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Why would you say “10 head of cattle” instead of “10 heads of cattle”? Don’t give me: “That’s the way cowboys say it.” I want a real reason. Isn’t it “10 heads of lettuce”, anyway?
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It is a form of measurement, a head is unit in a herd.If you had 2 herds of cattle one bigger than the other, the count would be in head.
Have you tried counting the hooves of cattle? Easier to do a head count .... ergo head of cattle! 3 cows is 3 cows 1500 head is a herd of cattle.
Cattle is used as a plural. Earlier it used to be under collective noun - like herd of cattle, not herds of cattle or herd of cattles or herds of cattles. Hence "head of cattle". It used be used with numbers like- 50 head of cattle.
All this talk about synecdoche doesn't really have anything to do with the question at hand (nor is there any indication that the questioner doesn't know what a synecdoche is, either). However, I am unable to come up with a good answer myself, so it may be that there is no "real reason" to say it other than "that's the way the cowboys say it".
"Five foot nine" is quite different, because you are constructing an adjective ("I wouldn't touch that with a ten foot pole"), not a noun. When you want a noun, you pluralize it, as in "she has five feet of duct tape," or "now walk forward ten feet". Similarly, you can do the same for other counters, like in the odd sentence "that's pretty small for a 10 head salad," or the expression "two-door car".
The closest example of a similar construction to "ten head of cattle" that I can think of is "I have two pair" in poker, but that's not terribly close.
Technically speaking, "head" is in fact a zero plural form, but only when in reference to cattle. So in that particular usage, it behaves just like any other zero plural.
As for synecdoche, "head" is a somewhat unusual example, because you cannot substitute the whole back again for the part. I.e., you cannot say "I have 10 cattle of cattle." In most examples of synecdoche of which I am familiar, you can. "Three hired guns" becomes "Three mercenary killers." "All hands on deck" becomes "all sailors on deck." So even if "head of cattle" is an example of synecdoche (which I believe it is), it is an unusual one, and not a very good textbook example.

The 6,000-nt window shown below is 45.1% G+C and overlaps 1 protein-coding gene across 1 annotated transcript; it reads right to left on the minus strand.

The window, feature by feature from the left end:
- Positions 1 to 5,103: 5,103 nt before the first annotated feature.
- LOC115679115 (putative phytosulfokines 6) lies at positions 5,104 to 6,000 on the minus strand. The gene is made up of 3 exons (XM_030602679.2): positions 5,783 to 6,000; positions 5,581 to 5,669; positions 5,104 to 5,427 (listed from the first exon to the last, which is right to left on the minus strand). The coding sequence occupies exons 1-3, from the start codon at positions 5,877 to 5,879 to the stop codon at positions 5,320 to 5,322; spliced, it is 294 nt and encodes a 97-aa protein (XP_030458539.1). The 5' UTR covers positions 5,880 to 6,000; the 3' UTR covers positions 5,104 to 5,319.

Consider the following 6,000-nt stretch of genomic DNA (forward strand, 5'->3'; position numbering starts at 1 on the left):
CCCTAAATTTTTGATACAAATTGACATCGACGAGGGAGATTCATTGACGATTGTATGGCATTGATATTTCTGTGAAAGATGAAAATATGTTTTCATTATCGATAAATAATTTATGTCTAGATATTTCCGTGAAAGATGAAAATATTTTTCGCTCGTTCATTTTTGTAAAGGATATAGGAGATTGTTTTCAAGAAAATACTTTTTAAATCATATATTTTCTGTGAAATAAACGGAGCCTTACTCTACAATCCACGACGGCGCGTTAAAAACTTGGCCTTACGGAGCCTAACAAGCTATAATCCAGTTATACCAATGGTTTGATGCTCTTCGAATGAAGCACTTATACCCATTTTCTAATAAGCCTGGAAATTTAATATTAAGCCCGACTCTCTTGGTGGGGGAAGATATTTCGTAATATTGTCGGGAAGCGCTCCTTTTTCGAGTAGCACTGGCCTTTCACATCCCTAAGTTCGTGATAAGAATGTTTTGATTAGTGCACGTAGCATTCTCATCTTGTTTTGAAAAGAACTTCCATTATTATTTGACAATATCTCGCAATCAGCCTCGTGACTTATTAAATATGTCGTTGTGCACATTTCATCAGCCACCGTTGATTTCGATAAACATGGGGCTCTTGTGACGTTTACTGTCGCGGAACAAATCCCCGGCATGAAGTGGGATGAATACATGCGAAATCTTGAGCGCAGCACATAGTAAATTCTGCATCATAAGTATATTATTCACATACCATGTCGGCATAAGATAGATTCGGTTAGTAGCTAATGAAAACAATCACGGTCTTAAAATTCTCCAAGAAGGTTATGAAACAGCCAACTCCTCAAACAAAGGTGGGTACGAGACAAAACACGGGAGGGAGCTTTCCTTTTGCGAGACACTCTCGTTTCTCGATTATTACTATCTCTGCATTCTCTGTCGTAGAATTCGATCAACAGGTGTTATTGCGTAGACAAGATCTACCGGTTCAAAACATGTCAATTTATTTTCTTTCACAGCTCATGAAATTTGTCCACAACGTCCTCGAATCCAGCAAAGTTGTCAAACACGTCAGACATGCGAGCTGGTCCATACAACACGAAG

"Synechdochic use for 'person' (as in head count) is first attested 1535; of cattle, etc., in this sense from 1513." -- http://www.etymonline.com/h2etym.htm
Actually it has everything to do with synecdoche--it's one of the textbook demonstration examples (Google it and see what I mean). Good point about "foot" though.
Anyway, I was thinking about this last night when I went to the grocery store, and damned if I didn't hear one poorly dressed woman say to another, "if you're gonna make salad for all them, you're gonna need about ten head a lettuce." In other words, maybe it's a casual or uneducated usage that has become common through use.
I'd say it has nothing to do with synechdoche. It's just the counting word we use for cattle. Why? Dunno. But English has plenty of counting words: blades of grass, sheets of paper, volumes of books, tracks of music, tracts of land. How we wound up with "head" as the counting word for cattle isn't clear, but it's easy to imagine cowboys taking a head-count, and generalizing from there.
Of course, this does nothing to answer the head/heads question. The only other case I can think of where we avoid perfectly good plurals is when discussing height: I'm five foot nine.
It's called a "synecdoche," which rhymes (sort of) with "Schenectady" (the town in upstate New York); if you can say one, you probably can't say the other.
A synecdoche is defined, in the Oxford English Dictionary, Second Edition, as "A figure by which a more comprehensive term is used for a less comprehensive or vice versa; as whole for part or part for whole, genus for species or species for genus, etc." You say "head" when you mean "entire individual bovine."
The same mechanism is at work when you say "Texas A&M beat Georgia Tech at football this weekend." (hooraw go Aggies!!) OK. Weird morning at the oil rig, sorry. Seriously though, since all of one college did not play football with all of the other college, what you have here is an example of synecdoche.
Why is this done, though, you ask? Well, my friend, Your Correspondent From Houston can only say, "That's the way cowboys say it." (Of course, the cowboys in question probably kept cattle long ago in England, but a cowboy is a cowboy is a cowboy, /pace/ Gertrude Stein.)
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